Archive for October, 2012

When it comes to women and weight training, there are a lot of misconceptions. The first thing that women think when they are introduced to the weight training world, is bulky bodies without femininity. The fact is that weight training can be very beneficial for all women, particularly those with fat loss goals. In addition to that, recent research has shown also the importance of protein consumption when combining weight training and a fat loss program. This article will explore some of the most common misconceptions of weight training for women and will provide and insight of interesting facts about why women should include weight training and protein to their daily weight loss plan.

The most common misconceptions surrounding women and weight training are:

1)Women who lift weights and eat protein will get big bulky muscles.
2)The hard muscle that we will  gain, will turn to floppy, flabby fat if we stop lifting weights.
3)Women should lift weights at high repetitions and low weight for ‘toning’.

Women who lift weights get big bulky muscles
To explain it in an easy way, most women do not have the high levels of testosterone and HGH (human growth hormone) required to increase lean muscle mass dramatically. With strength training we can all replace muscle lost through ageing and (depending on our genetics) most probably add on a further couple of kilograms of lean muscle mass if we are lucky. I say lucky because more muscle means a faster metabolism, faster fat burning and a major slowdown of the ageing process. Specifically, research has shown that if we increase our lean muscle mass by 1.4kg we also increase our resting metabolism by 7% and our daily calorie requirements by 15% (1). Specifically this study concluded that a basic strength program resulted in 1.4kg more muscle, 1.8kg less fat, and 370 more calories per day food intake! Other studies have also shown that the increase in metabolism is between 6-8%. This clearly means that the more muscle the better reducing fat accumulation. That also means that women can save tremendous amount of time spending at the gym.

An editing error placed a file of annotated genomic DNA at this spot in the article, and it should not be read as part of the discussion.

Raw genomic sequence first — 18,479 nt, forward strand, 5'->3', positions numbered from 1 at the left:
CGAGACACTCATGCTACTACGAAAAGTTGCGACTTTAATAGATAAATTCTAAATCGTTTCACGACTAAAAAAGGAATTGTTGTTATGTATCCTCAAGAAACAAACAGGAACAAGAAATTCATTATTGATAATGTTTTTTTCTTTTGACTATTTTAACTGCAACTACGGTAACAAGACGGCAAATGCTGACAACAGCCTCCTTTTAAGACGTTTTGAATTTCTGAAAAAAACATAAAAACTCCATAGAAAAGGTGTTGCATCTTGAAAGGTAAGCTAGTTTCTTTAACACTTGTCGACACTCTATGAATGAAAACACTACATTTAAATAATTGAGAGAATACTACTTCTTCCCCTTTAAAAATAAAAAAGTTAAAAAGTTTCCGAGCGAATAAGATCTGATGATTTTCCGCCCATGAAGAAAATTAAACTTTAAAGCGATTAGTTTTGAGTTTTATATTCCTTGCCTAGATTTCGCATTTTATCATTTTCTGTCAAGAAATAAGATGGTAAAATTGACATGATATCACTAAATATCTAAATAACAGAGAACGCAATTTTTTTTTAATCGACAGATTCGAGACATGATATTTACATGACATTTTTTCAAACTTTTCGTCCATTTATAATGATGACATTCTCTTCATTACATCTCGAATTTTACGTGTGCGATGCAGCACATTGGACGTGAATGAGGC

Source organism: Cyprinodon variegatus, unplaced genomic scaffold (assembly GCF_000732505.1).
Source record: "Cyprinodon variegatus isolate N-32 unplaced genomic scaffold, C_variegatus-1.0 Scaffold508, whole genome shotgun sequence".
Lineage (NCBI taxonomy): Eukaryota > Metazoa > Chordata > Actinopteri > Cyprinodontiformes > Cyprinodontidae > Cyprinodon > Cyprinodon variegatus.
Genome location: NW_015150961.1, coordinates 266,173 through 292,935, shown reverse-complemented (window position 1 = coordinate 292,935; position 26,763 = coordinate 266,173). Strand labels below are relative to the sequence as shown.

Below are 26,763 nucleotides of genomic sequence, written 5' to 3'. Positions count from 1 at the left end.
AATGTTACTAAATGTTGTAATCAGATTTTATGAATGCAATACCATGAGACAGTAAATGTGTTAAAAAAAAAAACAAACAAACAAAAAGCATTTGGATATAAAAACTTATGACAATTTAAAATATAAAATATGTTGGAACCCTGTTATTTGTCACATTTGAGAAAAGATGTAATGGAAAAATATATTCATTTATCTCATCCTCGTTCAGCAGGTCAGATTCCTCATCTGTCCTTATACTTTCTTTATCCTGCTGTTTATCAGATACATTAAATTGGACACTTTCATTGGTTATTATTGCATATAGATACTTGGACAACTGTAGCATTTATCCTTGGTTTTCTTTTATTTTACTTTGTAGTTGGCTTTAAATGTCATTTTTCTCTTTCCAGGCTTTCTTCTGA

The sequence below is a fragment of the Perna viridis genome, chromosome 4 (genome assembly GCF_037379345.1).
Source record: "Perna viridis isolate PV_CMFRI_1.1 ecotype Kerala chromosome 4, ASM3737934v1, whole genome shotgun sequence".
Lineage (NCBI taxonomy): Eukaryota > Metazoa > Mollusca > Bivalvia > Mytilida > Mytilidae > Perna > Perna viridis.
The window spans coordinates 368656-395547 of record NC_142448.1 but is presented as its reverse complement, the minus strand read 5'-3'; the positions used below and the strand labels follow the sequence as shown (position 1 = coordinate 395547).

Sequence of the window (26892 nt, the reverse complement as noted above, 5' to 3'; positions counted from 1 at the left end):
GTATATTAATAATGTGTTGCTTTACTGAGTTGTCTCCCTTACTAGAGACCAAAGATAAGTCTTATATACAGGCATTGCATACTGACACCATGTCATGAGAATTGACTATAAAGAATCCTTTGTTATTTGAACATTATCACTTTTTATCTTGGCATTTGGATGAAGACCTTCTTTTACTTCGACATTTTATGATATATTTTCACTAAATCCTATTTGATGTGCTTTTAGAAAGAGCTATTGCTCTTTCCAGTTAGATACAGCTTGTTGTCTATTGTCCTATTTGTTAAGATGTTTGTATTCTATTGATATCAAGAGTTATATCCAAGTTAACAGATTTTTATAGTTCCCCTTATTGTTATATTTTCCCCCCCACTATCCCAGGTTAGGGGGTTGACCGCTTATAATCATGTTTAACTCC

Ok, so if weights don’t lead to bulky muscles, why do women body builders look so big? The answer to that is easy. Their use of anabolic steroids, loads of food, super genetics and very intense training programs can result in enhanced muscle growth. This is not happening to the average woman that trains 2-3 times per week and follows a low calorie diet plan. Thus taking part to “Olympia” is not so easy as it seems in the magazines…

Lean muscle gained will turn to floppy, flabby fat if we stop lifting weights
Muscle will not turn into fat; it is as impossible as turning wood into steel! However, if we stop  training and we still eating the same amount of food we were eating while we were training, we will naturally put on fat. This is because when we stop exercising we begin to ‘lose’ muscle (use it or lose it!) and our metabolic rate declines causing a natural decrease in our daily energy needs. Any excess calories, regardless of their source, is then stored as fat.

Women should lift weights at high repetitions and low weight for ‘toning’